Thursday, December 30, 2010

Auld Lang Syne

Auld lang syne is an old Scottish phrase meaning “old long-since” or “old long-ago.”  It has famously survived in the form of Robert Burns' poem, sung each New Year's Eve to a tune that Burns is said to have transcribed from an old man's singing of it.  Burns' version below is built from songs and poems of similar text dating back as far as an anonymous ballad in the Bannatyne Manuscript of 1568.

Should auld acquaintance be forgot,
and never brought to mind?
Should auld acquaintance be forgot,
and auld lang syne?

For auld lang syne, my dear,
for auld lang syne,
we’ll tak a cup o’ kindness yet,
for auld lang syne.

And surely ye’ll be your pint-stowp!
And surely I’ll be mine!
And we’ll tak a cup o’ kindness yet,
for auld lang syne.

We twa hae run about the braes,
and pou’d the gowans fine;
But we’ve wander’d mony a weary fit,
sin’ auld lang syne.

We twa hae paidl’d in the burn,
frae morning sun till dine;
But seas between us braid hae roar’d
sin’ auld lang syne.

And there’s a hand, my trusty fiere!
And gies a hand o’ thine!
And we’ll tak a right gude-willie-waught,
for auld lang syne.

Another version, the first that contains a form of the 'auld lang syne' phrase, is attributed to the courtly poet Sir Robert Ayton (1570-1638):

Should auld acquaintance be forgot,
And never thought upon,
The flames of love extinguished,
And freely past and gone?
Is thy kind heart now grown so cold
In that loving breast of thine,
That thou canst never once reflect
On old-long-syne.

With 2010 soon to be “auld lang syne”, Cassandra sends all best wishes to each of her dear followers for the coming new year.

Wednesday, December 22, 2010

Antique Decorative Publishers’ Christmas Book Bindings

“There is nothing quite so important in a book from a commercial standpoint, as the cover. People buy a book largely from the cover. If it is artistic and attractive, they are induced to look at the book, when with a dull and ugly outside they would pass it by.”
~ An anonymous New Yorker quoted in an 1895 New York Times article about book cover art and designers

During the time period bounded by the late 1880s and World War I, book bindings were prized for the impressive beauty and inventiveness of their designs. During this so-called “Golden Age” of bookbinding, modern bookbinding techniques were perfected to a fine art, particularly in the United States. At this time, book covers were considered part of the decorative arts, connected with home furnishings and some architectural designs.

Architects, landscape painters, illustrators and graphic artists alike were drawn to book design and were often associated with well-known publishers such as Harper's, Scribner's, or Houghton Mifflin and designed numerous bindings for many well known writers. Many of these designers believed that a book's physical appearance should reflect its literary content and made an effort to relate decorations to the text. This is especially evident in books with a Christmas theme, which were purposely produced for the Christmas gift market.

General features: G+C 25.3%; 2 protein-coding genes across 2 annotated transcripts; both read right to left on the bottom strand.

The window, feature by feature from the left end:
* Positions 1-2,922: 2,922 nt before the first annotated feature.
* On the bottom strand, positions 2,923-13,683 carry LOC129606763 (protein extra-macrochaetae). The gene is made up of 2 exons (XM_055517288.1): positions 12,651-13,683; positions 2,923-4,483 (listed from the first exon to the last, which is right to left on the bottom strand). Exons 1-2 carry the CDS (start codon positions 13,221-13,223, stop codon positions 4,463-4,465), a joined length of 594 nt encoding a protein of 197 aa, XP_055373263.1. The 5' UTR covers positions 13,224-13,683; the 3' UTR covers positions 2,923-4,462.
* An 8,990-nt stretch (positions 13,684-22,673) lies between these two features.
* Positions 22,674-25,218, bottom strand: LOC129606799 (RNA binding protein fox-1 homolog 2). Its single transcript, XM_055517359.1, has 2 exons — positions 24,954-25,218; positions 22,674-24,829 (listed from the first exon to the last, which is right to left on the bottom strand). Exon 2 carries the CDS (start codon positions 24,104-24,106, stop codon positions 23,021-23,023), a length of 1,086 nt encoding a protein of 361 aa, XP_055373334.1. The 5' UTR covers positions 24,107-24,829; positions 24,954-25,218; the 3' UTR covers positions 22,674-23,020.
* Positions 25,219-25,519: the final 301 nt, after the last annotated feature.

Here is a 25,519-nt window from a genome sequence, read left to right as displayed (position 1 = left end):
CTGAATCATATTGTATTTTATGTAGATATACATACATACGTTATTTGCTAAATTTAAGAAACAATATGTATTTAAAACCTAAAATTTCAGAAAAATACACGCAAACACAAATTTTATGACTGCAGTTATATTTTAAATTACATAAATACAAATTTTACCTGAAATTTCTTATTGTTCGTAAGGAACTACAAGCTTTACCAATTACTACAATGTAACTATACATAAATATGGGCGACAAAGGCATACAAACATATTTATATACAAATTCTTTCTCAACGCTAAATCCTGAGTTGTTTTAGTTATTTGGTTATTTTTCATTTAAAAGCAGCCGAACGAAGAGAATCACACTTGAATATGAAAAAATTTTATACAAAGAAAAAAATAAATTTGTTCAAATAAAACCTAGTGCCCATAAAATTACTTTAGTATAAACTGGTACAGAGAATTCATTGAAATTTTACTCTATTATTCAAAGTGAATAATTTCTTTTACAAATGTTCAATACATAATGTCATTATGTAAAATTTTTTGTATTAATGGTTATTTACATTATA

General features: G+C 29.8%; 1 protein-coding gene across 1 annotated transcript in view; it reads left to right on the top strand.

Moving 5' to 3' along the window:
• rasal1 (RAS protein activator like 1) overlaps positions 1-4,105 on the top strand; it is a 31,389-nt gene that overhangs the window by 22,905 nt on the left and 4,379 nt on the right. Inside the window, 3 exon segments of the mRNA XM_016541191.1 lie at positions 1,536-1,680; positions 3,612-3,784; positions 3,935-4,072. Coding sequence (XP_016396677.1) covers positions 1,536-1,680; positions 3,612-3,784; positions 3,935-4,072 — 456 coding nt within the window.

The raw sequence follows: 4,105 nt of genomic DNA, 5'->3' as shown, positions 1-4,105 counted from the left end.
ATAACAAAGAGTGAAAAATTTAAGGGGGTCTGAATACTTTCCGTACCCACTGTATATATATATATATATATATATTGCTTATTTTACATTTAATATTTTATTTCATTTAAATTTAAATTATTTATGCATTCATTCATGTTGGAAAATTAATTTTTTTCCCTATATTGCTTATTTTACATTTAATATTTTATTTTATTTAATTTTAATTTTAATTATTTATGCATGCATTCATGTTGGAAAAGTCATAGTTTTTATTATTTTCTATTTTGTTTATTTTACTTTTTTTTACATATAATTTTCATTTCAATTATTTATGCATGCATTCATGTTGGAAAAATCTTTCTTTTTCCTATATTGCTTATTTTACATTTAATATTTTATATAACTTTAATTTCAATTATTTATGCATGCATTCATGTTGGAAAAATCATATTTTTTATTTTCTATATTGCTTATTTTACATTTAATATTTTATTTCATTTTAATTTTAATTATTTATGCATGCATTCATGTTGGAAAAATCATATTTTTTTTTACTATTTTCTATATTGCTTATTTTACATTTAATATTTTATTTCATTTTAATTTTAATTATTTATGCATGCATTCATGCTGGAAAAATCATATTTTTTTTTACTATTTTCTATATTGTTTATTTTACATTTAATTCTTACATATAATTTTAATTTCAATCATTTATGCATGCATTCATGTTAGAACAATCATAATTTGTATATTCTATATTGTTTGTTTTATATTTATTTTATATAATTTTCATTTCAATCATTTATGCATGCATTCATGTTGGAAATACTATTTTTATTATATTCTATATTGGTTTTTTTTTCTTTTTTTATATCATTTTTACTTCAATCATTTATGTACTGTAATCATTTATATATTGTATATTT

Please enjoy ~ from Cassandra’s collection ~ a sampling below of these beautiful works of art…

Be of good cheer!

Tuesday, December 21, 2010

My Christmas Gift to You, My Dear Readers...

What Sweeter Music
(Originally Titled: "A Christmas Caroll, Sung to the King
in the Presence at White-Hall)

What sweeter music can we bring
Than a carol, for to sing
The birth of this our heavenly King?

Awake the voice! Awake the string!
Dark and dull night, fly hence away,
And give the honor to this day,
That sees December turned to May.

Why does the chilling winter’s morn
Smile, like a field beset with corn?
Or smell like a meadow newly-shorn,
Thus, on the sudden?

Come and see
The cause, why things thus fragrant be:
‘Tis He is born, whose quickening birth
Gives life and luster, public mirth,
To heaven, and the under-earth.

We see him come, and know him ours,
Who, with his sunshine and his showers,
Turns all the patient ground to flowers.

The darling of the world is come,
And fit it is, we find a room
To welcome him. The nobler part
Of all the house here, is the heart.

Which we will give him; and bequeath
This holly, and this ivy wreath,
To do him honour, who’s our King,
And Lord of all this revelling.

What sweeter music can we bring,
Than a carol for to sing
The birth of this our heavenly King?

~ Robert Herrick (1591-1674)

Before listening to this lovely poem put to music by England's John Rutter and sung by Kings College Choir, please turn off Cassandra's Playlist at the bottom of the page by clicking on the large circular button...

Be of Good Cheer!

Beatrix & Friends...

Frolicking Lambs

Cassandra Follows...